March 21, 2011

Sons of Divorce and Suicide

Our friends at the Men’s Health Forum Scotland are in the business of building very good and healthy men. That work just happens to be very good for boys. Their organization sponsors events (in Scotland, of course) and puts out regular e-bulletins on topics of interest to men. In a recent e-bulletin they directed men to the recent research report from the University of Toronto study showing how some boys are more vulnerable to suicidal thoughts if their parents divorce before the boy is eighteen. Apparently the issue is not as prevalent in girls.

The study, published online Jan. 19 in the Journal Psychiatry Research, found that boys of divorce are two to three times as likely to seriously consider taking their own lives as men whose parents were not divorced by that age. Dr. Esme Fuller-Thomson, the study’s lead author and a professor of family and community medicine at the University of Toronto noted in most cases of divorce, until recently, it was the moms who got custody of the children. She felt that, “The loss of a male role model for the boys may seriously impact their well-being . . .” and the lack of regular contact with dad could have a negative emotional and developmental impact on sons.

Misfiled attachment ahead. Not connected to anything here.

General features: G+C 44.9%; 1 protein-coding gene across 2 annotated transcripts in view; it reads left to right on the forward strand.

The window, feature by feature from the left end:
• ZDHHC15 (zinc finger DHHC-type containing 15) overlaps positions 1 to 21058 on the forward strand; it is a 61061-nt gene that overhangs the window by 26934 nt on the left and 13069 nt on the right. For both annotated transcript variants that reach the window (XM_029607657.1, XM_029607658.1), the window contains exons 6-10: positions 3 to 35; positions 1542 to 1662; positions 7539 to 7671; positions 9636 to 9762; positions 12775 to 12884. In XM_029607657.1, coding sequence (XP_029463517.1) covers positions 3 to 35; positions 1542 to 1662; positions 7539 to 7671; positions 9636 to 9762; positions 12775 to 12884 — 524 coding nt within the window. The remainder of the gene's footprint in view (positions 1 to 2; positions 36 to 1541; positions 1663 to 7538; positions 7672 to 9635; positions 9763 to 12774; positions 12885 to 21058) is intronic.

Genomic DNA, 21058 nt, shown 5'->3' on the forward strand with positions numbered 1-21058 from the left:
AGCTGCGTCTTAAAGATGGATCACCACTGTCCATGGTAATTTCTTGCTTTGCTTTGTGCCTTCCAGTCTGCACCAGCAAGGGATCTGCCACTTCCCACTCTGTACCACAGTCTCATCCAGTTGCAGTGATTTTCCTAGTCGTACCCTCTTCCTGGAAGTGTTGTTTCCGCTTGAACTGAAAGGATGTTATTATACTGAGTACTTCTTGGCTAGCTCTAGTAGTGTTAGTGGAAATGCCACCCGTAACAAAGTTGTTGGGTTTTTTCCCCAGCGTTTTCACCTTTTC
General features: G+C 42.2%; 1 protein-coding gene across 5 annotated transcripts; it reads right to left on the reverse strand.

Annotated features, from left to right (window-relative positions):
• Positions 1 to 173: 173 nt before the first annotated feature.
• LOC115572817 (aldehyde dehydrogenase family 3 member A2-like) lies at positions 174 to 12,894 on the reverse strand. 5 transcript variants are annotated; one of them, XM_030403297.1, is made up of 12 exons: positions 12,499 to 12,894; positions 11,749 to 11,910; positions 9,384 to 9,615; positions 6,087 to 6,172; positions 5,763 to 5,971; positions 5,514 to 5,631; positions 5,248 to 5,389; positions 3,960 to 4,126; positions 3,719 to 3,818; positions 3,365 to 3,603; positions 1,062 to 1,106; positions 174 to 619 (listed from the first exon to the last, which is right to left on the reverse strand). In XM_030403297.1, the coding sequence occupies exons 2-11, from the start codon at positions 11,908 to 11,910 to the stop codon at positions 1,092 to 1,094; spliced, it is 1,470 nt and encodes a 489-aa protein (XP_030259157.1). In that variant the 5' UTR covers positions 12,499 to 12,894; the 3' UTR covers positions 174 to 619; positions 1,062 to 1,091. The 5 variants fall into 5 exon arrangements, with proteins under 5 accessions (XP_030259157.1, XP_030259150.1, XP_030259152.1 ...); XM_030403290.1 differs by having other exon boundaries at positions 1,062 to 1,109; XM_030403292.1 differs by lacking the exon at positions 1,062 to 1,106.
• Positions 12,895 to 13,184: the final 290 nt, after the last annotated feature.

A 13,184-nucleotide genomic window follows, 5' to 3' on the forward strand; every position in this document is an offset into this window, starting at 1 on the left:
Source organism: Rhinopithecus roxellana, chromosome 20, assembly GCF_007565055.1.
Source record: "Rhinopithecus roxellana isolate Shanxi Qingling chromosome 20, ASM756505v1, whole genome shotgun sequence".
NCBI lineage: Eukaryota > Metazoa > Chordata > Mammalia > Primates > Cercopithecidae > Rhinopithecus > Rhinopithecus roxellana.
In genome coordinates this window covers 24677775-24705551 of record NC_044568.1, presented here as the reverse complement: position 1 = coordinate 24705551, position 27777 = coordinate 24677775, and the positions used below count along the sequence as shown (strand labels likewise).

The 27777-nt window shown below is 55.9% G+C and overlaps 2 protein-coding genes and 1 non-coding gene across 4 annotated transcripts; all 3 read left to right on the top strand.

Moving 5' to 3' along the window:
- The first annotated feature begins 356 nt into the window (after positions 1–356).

Now please remember we're talking about THOUGHTS OF SUICIDE here. Divorced parents shouldn't get panicked about their sons. The good Dr. Fuller-Thomson allowed that serious thoughts of suicide affect only a small minority of children, and there are lots of other factors that can influence a kid's negative thinking. Most importantly, the vast majority of children of divorce do just fine.

I'm bringing this up because suicidal ideation is yet another negative consequence of boy socialization to be tough, don't show/have feelings (weakness), and certainly don't ask for help. It's also a good reason for boys to have contact with the divorced dad (if they are good for each other), and for the young man to have good and caring men in their lives as role models. Having an age appropriate conversation with dad or sharing their thinking and feelings around the divorce with other supportive adults will help protect boys from internalizing their emotions or keep them from living with irrational guilt and feelings of responsibility for the divorce.

You can read more about the details of this research in a recent New York Times Health Blog article, or read about how to help kids manage their feelings around divorce at kidshealth.org.




If you're not yet a subscriber to the Man-Making Blog, and you'd like to receive these posts by email 3-4 times a month, go to this link for a free subscription.

No comments:

Post a Comment

Your response to this blog post is appreciated and welcome.